Summer vacations and custody: What to know

Summer vacations are a great way for parents and kids to spend some quality time together and create great memories.

However, trips with the kids can be hard to arrange when you’re sharing custody and parenting time with your ex-spouse. Here are some tips to make the process easier:

1. Get your parenting plan out and re-read it.

Never trust your memory on these kinds of things. Get your parenting plan out and see if there are any restrictions on where you can take the kids during your parenting time, especially if you plan to go out of state for a week or so. You may need to seek your co-parent’s permission for the trip.

2. Communicate your itinerary to your co-parent.

This may seem uncomfortably intrusive, but put yourself in their shoes: You might not feel very comfortable if your ex-spouse took the kids away to parts unknown, either – even if you generally trust their parenting. Transparency can create goodwill with your co-parent and minimize the potential for disputes.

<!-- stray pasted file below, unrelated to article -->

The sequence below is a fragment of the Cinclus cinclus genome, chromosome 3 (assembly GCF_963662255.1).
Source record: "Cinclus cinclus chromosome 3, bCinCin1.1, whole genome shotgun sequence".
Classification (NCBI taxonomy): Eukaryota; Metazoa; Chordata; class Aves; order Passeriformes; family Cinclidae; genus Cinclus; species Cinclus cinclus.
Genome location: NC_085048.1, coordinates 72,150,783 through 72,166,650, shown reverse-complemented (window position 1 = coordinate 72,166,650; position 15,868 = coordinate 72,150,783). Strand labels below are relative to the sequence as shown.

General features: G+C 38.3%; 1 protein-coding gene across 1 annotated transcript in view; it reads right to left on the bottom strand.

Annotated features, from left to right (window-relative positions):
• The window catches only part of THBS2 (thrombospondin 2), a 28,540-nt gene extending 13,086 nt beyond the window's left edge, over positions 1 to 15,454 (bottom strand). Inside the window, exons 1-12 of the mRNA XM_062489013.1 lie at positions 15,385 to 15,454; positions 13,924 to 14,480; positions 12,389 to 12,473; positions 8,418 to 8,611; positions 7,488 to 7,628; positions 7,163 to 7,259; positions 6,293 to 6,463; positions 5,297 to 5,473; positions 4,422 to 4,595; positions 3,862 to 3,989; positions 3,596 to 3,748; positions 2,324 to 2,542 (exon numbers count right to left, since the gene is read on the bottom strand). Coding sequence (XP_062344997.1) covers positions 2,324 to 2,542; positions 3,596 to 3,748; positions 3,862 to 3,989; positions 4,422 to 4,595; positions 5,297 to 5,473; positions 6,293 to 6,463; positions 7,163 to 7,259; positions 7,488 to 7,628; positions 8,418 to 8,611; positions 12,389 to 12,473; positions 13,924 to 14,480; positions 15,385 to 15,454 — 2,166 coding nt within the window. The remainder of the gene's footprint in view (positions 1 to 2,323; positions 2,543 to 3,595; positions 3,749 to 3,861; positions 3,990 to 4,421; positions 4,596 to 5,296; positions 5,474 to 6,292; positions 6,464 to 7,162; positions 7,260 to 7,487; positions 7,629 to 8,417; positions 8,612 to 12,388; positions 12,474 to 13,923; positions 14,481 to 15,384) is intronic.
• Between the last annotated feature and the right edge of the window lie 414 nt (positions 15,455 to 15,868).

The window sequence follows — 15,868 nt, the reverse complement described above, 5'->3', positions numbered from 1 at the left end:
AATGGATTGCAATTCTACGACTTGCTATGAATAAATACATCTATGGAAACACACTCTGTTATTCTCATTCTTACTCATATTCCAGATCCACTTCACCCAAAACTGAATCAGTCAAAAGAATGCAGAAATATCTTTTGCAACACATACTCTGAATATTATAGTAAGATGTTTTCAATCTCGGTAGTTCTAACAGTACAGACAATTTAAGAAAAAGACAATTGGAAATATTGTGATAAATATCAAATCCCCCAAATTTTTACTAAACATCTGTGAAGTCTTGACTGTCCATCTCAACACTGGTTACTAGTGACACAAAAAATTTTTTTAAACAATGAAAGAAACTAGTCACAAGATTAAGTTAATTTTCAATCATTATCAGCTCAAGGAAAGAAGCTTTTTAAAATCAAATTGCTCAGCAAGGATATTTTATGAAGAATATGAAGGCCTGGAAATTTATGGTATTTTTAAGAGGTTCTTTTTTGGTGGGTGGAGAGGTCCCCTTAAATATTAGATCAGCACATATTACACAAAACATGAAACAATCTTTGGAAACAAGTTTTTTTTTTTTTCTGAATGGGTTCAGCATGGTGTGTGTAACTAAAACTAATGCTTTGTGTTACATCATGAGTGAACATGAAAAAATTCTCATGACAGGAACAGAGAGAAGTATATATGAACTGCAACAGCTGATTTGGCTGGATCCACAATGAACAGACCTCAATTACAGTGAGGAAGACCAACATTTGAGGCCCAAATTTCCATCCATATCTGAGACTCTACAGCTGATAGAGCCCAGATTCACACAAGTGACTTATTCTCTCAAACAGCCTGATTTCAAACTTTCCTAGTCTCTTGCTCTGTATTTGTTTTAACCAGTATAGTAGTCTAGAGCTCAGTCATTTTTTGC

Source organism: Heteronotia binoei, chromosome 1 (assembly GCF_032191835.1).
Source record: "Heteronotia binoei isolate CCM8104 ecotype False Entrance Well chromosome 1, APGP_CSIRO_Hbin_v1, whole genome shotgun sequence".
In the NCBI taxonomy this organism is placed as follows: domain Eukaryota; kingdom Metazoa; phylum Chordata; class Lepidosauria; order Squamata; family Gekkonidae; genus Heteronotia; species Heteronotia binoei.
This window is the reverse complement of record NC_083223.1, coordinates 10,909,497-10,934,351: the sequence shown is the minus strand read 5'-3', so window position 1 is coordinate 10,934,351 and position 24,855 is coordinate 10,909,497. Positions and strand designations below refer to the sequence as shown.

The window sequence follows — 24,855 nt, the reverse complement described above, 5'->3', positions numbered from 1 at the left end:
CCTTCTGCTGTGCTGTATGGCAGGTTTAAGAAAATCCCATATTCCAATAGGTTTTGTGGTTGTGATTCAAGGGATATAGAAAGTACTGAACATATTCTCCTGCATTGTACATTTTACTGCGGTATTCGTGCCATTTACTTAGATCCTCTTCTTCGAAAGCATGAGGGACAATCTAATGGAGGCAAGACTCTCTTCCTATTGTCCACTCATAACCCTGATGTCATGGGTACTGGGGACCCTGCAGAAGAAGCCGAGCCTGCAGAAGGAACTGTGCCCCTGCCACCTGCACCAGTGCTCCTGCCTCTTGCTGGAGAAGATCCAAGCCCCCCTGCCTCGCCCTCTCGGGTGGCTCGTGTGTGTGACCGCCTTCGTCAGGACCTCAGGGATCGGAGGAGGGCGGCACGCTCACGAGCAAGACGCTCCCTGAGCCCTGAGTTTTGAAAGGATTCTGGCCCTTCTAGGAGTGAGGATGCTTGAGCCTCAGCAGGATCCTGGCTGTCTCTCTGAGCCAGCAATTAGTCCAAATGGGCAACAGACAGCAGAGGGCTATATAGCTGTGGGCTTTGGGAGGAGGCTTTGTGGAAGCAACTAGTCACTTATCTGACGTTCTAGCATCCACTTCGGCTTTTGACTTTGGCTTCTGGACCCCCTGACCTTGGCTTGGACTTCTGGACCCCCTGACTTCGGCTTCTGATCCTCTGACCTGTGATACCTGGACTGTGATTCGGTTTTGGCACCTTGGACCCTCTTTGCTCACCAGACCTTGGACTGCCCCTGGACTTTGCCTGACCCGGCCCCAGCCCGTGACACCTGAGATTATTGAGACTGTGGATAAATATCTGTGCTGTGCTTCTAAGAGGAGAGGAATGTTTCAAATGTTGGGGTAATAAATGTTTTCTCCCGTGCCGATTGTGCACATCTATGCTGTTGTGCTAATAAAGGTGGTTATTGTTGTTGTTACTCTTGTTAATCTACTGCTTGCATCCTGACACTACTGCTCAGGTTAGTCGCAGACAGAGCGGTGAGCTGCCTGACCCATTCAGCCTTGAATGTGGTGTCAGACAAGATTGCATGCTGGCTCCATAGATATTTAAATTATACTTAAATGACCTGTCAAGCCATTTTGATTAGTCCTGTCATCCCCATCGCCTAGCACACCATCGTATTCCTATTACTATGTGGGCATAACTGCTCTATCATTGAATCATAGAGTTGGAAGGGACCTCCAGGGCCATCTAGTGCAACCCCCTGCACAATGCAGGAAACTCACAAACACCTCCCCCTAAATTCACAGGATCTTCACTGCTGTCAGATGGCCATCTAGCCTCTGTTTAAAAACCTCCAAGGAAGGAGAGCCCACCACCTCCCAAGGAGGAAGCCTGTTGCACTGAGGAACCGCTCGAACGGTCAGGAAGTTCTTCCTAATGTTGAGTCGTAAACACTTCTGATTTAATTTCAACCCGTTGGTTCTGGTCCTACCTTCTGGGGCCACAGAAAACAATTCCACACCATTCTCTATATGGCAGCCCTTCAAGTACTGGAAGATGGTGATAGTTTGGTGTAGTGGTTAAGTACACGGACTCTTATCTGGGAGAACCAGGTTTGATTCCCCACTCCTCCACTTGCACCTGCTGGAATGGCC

3. Be ready to trade parenting time.

If your vacation plans are going to interfere with your co-parent’s time with the kids, be ready to make some concessions. That may include giving up a few days of your own parenting time later or allowing your ex to use virtual visitation while you’re on the trip. 

4. Make sure you have a letter of consent

A letter of consent, signed and notarized by the other parent, can eliminate a lot of problems when you’re traveling with your children after divorce (whether you plan to travel overseas or within this country’s borders). That can eliminate any risk that you’ll later be accused of violating your custody agreement and parental abduction.

If you need help navigating a tricky custody issue, even just temporarily, it’s usually better not to try to handle the situation on your own.

FindLaw Network